A select statement is a sentence written in SQL. The purpose of this sentence is to retrieve information from a table.

The simplest select statement in the world

Let us retrieve all rows from a table named “clients”. For each row, we want to display the values of all columns:

select * from clients

In this statement:

  • the symbol * means that we want to display all columns.
  • “clients” is the name of the table.

A little less simple: display specific columns

Now let us retrieve the same information, but showing only three columns: first_name, last_name, and phone_number. Here is the corresponding SQL select statement:

select first_name, last_name, phone_number
from clients

In this example, first_name, last_name and phone_number are the names of the columns to display.

More powerful: add a condition to your select statement

We just learnt to display information about all rows in a table. Now we will learn how to display only certain rows in this table. To do that, we need to specify a condition that rows should fulfill to be displayed.

If we want to display only rows for which the column “state” is equal to “karnataka”, we just add the following text at the end of our select statement:

where state= 'karnataka'

You can use also double quotes (“), which is equivalent:

where state= "karnataka"

The final select statement looks like this:

select first_name, last_name, phone_number
from clients
where state='karnataka'


select first_name, last_name, phone_number
from clients
where state="karnataka"

In this statement:

  • state is the name of a column in the clients table.
  • only rows for which the column “state” is equal to ‘karnataka’ will be displayed.

Why is Karnataka between quotes?

In the table clients:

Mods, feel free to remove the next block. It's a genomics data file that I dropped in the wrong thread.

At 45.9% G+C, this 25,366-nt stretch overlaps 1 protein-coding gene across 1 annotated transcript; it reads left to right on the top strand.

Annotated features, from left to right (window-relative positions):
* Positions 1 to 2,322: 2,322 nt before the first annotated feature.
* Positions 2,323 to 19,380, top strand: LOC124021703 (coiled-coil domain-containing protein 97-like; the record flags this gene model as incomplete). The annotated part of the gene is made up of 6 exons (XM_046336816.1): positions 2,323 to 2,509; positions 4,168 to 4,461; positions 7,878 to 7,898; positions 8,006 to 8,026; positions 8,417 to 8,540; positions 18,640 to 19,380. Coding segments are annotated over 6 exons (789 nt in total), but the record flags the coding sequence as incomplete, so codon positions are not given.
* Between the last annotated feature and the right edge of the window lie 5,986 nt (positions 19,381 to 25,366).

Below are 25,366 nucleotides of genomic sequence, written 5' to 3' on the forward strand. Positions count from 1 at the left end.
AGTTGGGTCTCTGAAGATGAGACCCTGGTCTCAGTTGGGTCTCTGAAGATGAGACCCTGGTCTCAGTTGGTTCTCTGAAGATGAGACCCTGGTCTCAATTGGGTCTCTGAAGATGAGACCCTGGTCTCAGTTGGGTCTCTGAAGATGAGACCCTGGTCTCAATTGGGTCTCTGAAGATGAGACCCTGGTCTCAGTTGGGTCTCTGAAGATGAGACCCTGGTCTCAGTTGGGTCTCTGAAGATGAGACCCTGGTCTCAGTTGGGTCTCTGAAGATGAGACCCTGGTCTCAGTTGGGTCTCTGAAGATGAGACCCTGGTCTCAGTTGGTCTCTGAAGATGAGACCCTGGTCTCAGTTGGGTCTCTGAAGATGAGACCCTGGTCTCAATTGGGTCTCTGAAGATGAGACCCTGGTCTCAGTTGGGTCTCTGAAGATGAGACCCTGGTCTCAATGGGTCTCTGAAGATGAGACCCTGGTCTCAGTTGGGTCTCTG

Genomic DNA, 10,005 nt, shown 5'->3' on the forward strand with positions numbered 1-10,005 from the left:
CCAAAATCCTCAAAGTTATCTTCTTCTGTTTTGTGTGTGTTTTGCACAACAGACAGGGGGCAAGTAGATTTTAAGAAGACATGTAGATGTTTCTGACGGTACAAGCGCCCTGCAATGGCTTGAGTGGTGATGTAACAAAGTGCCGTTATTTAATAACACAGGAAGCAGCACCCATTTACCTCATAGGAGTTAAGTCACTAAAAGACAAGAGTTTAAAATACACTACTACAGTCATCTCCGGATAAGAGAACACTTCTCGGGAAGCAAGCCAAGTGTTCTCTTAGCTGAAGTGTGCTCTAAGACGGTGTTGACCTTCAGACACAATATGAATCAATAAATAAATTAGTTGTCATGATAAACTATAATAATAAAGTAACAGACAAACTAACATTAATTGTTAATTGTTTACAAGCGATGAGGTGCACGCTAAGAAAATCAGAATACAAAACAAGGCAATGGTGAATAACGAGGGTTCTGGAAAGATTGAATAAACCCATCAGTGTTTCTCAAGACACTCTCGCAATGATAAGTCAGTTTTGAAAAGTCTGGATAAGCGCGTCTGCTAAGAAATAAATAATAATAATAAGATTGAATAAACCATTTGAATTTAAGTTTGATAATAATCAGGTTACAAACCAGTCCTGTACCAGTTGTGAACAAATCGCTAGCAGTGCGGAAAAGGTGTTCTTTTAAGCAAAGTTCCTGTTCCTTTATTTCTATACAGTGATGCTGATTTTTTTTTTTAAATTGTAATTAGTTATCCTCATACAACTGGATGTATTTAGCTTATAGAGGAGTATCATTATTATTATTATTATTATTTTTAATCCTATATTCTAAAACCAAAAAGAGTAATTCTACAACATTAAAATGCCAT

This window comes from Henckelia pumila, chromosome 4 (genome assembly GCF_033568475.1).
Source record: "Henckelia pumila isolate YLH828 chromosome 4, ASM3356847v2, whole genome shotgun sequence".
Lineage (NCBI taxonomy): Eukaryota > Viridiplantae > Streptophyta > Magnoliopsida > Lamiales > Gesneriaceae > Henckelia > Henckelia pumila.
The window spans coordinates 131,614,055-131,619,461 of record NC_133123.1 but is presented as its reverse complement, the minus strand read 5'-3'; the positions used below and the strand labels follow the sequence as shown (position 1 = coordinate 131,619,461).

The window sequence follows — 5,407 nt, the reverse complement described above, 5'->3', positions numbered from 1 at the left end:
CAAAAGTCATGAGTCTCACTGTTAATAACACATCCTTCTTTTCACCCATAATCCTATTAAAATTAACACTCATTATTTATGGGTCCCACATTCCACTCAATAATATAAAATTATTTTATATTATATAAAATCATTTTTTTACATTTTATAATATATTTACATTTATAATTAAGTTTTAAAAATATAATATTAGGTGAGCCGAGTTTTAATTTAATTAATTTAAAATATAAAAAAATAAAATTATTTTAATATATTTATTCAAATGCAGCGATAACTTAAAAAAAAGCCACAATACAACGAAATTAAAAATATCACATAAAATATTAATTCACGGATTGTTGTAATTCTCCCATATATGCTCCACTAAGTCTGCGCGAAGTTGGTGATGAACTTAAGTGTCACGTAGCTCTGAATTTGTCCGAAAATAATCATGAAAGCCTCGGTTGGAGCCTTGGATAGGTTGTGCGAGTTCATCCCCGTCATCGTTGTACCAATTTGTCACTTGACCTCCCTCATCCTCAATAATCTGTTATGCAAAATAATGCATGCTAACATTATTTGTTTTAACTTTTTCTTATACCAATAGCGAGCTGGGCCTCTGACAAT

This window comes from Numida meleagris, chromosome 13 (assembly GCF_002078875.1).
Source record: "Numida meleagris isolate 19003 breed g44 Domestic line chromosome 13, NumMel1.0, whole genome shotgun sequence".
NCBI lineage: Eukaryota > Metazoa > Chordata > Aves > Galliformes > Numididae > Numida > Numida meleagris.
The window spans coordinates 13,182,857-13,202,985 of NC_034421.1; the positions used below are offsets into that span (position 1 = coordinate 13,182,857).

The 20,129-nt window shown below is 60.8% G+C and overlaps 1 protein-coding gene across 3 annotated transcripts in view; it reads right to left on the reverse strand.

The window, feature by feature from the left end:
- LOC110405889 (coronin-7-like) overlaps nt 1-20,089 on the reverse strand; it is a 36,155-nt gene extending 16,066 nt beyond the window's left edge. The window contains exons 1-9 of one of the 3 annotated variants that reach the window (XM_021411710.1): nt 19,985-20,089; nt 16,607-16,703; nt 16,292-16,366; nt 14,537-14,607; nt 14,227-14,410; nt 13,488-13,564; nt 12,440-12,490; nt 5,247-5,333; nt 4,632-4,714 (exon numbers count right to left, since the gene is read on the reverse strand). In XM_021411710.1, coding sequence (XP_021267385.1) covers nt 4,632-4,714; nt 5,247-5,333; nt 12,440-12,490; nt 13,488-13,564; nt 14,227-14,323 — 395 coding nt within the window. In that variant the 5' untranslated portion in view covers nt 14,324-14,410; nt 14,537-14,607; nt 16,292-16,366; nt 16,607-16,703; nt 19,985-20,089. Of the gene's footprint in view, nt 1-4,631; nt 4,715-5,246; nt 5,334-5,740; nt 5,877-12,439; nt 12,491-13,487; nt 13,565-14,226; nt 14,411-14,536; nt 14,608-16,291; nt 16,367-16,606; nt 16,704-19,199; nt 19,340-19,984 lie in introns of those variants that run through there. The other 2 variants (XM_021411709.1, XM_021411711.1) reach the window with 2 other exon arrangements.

• values in the column region contain text (combination of letters and numbers). In this case, we put the value between quotes (simple or double quotes).
  • values in the column phone_number contain only numbers. In this case, we do not need to put the value between quotes.

If we use a column containing only numbers in the condition, the select statement looks like this:

select first_name, last_name, phone_number
from clients
where phone_number= 4988788776677

In the condition, can we use one of the columns that we want to display?

Yes, you can use any columns after “select”, and any column after “where”, as long as they belong to the table you indicate after “from”.

select first_name, last_name, phone_number
from clients
where first_name=”arun”

I want to display revenues in another currency than the one saved in the table.

You can display a value equal to the value found in a column modified by a mathematical function. Note that this will not change the value of the column inside the table. Example of mathematical functions:

  • Multiplication: *
  • Division:/
  • Addition: +
  • Subtraction: -

You can use one of these mathematical functions to display the results in another currency.

Example: revenues are written in dollars in your table and you want to display them in euros. In this example we assume that 1 dollar = 0.91 euro (you may have to write 0,91 if you are in Europe):

In our example, here is the table sales:


If you use the following query:
select ID,revenue*0.91 from sales

You will get then get the following results:


This displays the revenues in euros. The table will still contain revenues in dollars.

To test your understanding of this lesson, take the SQL Select Statement Quiz or practice select with a real database. You can also go to the next lesson about SQL DISTINCT, ORDER BY, COUNT.
Share on:

Something not clear? Ask your question here:

Your email address will not be published. Required fields are marked *

You may use these HTML tags and attributes: <a href="" title=""> <abbr title=""> <acronym title=""> <b> <blockquote cite=""> <cite> <code> <del datetime=""> <em> <i> <q cite=""> <strike> <strong>


4 questions on “SQL SELECT

  1. Hello,

    Per you example we are instructed to not put quotes on numbers but I tried this in the online workspace and it worked. I was curious of what type of errors I should of got.

    I am enjoying the site

    • Hello Rocco,

      Very good catch! In fact you do not need to put quotes with columns defined as integer, but if you do, it does not throw any error. It is the same with mySQL and SQL server. On the other side, if you do not put any quote with a column defined as string (for example varchar), it throws an error like ‘Invalid column name ‘xxxx’.’

      I just updated the article thanks to you. I wrote that you do not need to put quotes, instead of do not put quotes.

      I am happy you enjoyed the site. Sorry I could not reply to your question earlier, I had an important family event going on. If there is anything you would like me to enhance on the site, please let me know.

      Kind regards

Last udpated: December 11, 2017
Created: April 8, 2014